She ‘lost’ the first case then one on appeal of that. All she won, apart from the clarification of her ‘beliefs’ was the right to appeal her employment tribunal case for not having her contract renewed. The result of that is due later this month.
If Forstater wins, all she wins, in reality, is the right to her own view of the world which she always had. Her employer didn’t sack her in the first place. It seems they simply knew the position was untenable. Why would any public-facing organisation want the kind of person who is active on Twitter weaponising data against trans people as part of any team?
8 Kathleen Stock
Kathleen Stock was a professor of philosophy at the University of Sussex. She joined the university in 2003 and has written on subjects as diverse as music, film, aesthetics and the human imagination. When she was honoured with an OBE in 2020, more than 600 fellow philosophers signed an open letter expressing concern for her trans-exclusionary views.
In 2021 A student campaign followed backed by the university union, but despite her stance being defended by the University Board, Stock found that her position was untenable. It seems she felt pressured to leave, and after it was brought to the house of commons, by MP Taiwo Owatemi that Stock was a trustee of Alison Bailey’s LGB Alliance, she took the decision to resign and on 28th October 2021, the university announced Stock’s resignation.
Stock’s book, Material Girls: Why Reality Matters for Feminism, was published in March 2021 and was pushed on the back of a ‘cancel culture’ promotional drive. The play on the Madonna song is interesting for its tackiness, but has no relation to its contents. As with Helen Joyce’s the book, it sets up arguments against gender identity and for the biological reality of individuals as the central defining element of being male or female. She cannot simply say she doesn’t believe that trans women are women or trans men are men; she has to clamour for a moral leverage in each of her eight chapters. In her thesis, trans people must always be presenting a problem for society in one capacity or another. It reads like a paranoid dystopia JG Ballard might think of if he were scared of fetishism rather than fascinated by it. Stock has no background or recognition in gender-based studies in her doctorate and considers this an advantage in her introduction to Material Girls.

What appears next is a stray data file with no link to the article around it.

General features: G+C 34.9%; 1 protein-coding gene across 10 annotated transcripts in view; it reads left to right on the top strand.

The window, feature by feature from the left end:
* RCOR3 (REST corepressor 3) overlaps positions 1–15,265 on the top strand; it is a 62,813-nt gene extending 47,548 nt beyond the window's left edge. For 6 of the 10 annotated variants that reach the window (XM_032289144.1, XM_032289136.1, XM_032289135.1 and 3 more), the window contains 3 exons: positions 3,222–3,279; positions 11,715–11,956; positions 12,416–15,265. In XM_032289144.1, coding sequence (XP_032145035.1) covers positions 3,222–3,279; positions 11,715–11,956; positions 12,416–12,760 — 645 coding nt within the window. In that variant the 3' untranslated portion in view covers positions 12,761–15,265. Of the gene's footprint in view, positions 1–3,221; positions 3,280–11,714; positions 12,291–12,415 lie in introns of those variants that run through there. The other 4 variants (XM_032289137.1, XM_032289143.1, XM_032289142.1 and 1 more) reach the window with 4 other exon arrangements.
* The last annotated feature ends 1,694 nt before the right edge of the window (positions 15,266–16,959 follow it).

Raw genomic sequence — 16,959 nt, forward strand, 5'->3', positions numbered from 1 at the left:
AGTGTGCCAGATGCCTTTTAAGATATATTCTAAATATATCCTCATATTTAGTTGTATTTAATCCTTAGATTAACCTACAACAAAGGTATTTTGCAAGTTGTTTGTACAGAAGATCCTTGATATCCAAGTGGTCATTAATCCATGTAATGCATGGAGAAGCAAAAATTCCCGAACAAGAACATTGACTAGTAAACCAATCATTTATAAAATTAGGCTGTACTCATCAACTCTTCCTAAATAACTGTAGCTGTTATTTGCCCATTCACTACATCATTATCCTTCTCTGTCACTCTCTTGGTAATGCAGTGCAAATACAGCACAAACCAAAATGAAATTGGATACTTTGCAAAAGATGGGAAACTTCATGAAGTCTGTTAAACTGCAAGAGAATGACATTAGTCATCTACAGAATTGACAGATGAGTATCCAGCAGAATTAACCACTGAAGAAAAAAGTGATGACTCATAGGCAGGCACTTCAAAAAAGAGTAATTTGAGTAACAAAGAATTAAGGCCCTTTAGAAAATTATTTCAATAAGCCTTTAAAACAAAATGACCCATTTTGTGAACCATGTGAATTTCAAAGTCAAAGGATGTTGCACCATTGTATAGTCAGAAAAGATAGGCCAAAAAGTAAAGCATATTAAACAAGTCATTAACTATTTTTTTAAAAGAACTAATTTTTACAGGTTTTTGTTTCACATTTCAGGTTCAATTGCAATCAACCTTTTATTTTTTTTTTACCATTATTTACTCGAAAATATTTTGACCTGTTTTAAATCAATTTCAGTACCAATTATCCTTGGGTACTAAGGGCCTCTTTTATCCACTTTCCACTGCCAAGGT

It starts well enough…
“Trans people deserve lives free from fear, they need laws that properly protect them from fear or violence. But as l will argue, laws and policies based on gender identify are not the right route”
For a philosopher, she seems uninterested in the metaphysical and more entrenched in her version of the purely tangible, even to the point of suggesting that men and women feel pain differently based on sex or that we are reactive to different medicines based on our genitalia. It begs the question, does she think trans people don’t know what their biological realities are? Does she think we live in a collective delusion where we just believe our bodies are the same inside our minds as the outside?
Stock’s reaction to being criticised and the student protests is to equate it with bullying. She feels hounded out of her employment and has described childhood bullying at school.
“To be honest, I reacted by sort of dissociating myself from what was happening to me. I was incredibly passive and just kind of hoped it would go away. I didn’t have any fight in me at all. It was just so overwhelming and there all the time, with no escape.
We could all have some sympathy with that in the trans community, but unfortunately, she seems to enjoy redirecting that hurt outwardly. For Lesbian Day of Visibility this year via Twitter, she cited Magdalene Burns (someone the trans-exclusionary movement see as a hero and martyr due to her deeply entrenched pathological extremism) as “still the bravest, funniest, angriest and best”.